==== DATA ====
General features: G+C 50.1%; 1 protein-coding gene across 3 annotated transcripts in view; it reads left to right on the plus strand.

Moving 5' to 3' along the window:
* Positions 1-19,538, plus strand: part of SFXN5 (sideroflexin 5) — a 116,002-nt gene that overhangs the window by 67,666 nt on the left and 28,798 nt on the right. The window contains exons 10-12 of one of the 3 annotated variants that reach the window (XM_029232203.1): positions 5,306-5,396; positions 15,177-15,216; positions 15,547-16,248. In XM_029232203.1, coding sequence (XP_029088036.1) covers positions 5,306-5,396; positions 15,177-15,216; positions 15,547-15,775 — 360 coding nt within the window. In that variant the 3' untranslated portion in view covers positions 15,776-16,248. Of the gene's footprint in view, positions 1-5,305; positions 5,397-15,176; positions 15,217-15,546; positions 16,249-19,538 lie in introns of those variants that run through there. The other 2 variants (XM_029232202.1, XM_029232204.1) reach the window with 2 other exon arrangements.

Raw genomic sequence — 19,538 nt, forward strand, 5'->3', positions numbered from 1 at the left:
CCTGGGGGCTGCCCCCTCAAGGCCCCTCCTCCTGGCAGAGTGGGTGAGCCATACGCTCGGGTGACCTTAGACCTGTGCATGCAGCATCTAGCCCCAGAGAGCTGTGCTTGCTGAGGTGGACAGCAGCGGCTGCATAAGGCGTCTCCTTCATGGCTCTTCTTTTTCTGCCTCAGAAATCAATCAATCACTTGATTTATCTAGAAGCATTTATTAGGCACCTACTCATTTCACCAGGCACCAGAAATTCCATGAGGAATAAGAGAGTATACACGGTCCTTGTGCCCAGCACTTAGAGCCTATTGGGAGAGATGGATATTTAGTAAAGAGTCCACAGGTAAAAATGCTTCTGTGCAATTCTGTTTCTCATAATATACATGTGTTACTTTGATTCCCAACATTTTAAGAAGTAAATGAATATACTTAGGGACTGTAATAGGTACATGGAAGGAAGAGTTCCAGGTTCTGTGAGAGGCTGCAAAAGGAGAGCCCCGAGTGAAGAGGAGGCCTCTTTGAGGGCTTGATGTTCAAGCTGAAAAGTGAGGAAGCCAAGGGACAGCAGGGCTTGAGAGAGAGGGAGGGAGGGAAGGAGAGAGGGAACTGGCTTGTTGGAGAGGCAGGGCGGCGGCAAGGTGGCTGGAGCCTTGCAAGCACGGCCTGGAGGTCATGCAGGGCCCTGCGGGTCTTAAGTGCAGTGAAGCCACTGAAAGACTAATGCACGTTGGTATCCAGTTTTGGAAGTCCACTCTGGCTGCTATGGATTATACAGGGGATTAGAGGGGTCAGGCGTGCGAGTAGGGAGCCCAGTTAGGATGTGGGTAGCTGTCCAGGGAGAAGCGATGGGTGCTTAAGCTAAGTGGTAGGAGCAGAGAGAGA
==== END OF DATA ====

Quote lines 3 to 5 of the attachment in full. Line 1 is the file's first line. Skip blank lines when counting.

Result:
* Positions 1-19,538, plus strand: part of SFXN5 (sideroflexin 5) — a 116,002-nt gene that overhangs the window by 67,666 nt on the left and 28,798 nt on the right. The window contains exons 10-12 of one of the 3 annotated variants that reach the window (XM_029232203.1): positions 5,306-5,396; positions 15,177-15,216; positions 15,547-16,248. In XM_029232203.1, coding sequence (XP_029088036.1) covers positions 5,306-5,396; positions 15,177-15,216; positions 15,547-15,775 — 360 coding nt within the window. In that variant the 3' untranslated portion in view covers positions 15,776-16,248. Of the gene's footprint in view, positions 1-5,305; positions 5,397-15,176; positions 15,217-15,546; positions 16,249-19,538 lie in introns of those variants that run through there. The other 2 variants (XM_029232202.1, XM_029232204.1) reach the window with 2 other exon arrangements.

Raw genomic sequence — 19,538 nt, forward strand, 5'->3', positions numbered from 1 at the left:
CCTGGGGGCTGCCCCCTCAAGGCCCCTCCTCCTGGCAGAGTGGGTGAGCCATACGCTCGGGTGACCTTAGACCTGTGCATGCAGCATCTAGCCCCAGAGAGCTGTGCTTGCTGAGGTGGACAGCAGCGGCTGCATAAGGCGTCTCCTTCATGGCTCTTCTTTTTCTGCCTCAGAAATCAATCAATCACTTGATTTATCTAGAAGCATTTATTAGGCACCTACTCATTTCACCAGGCACCAGAAATTCCATGAGGAATAAGAGAGTATACACGGTCCTTGTGCCCAGCACTTAGAGCCTATTGGGAGAGATGGATATTTAGTAAAGAGTCCACAGGTAAAAATGCTTCTGTGCAATTCTGTTTCTCATAATATACATGTGTTACTTTGATTCCCAACATTTTAAGAAGTAAATGAATATACTTAGGGACTGTAATAGGTACATGGAAGGAAGAGTTCCAGGTTCTGTGAGAGGCTGCAAAAGGAGAGCCCCGAGTGAAGAGGAGGCCTCTTTGAGGGCTTGATGTTCAAGCTGAAAAGTGAGGAAGCCAAGGGACAGCAGGGCTTGAGAGAGAGGGAGGGAGGGAAGGAGAGAGGGAACTGGCTTGTTGGAGAGGCAGGGCGGCGGCAAGGTGGCTGGAGCCTTGCAAGCACGGCCTGGAGGTCATGCAGGGCCCTGCGGGTCTTAAGTGCAGTGAAGCCACTGAAAGACTAATGCACGTTGGTATCCAGTTTTGGAAGTCCACTCTGGCTGCTATGGATTATACAGGGGATTAGAGGGGTCAGGCGTGCGAGTAGGGAGCCCAGTTAGGATGTGGGTAGCTGTCCAGGGAGAAGCGATGGGTGCTTAAGCTAAGTGGTAGGAGCAGAGAGAGA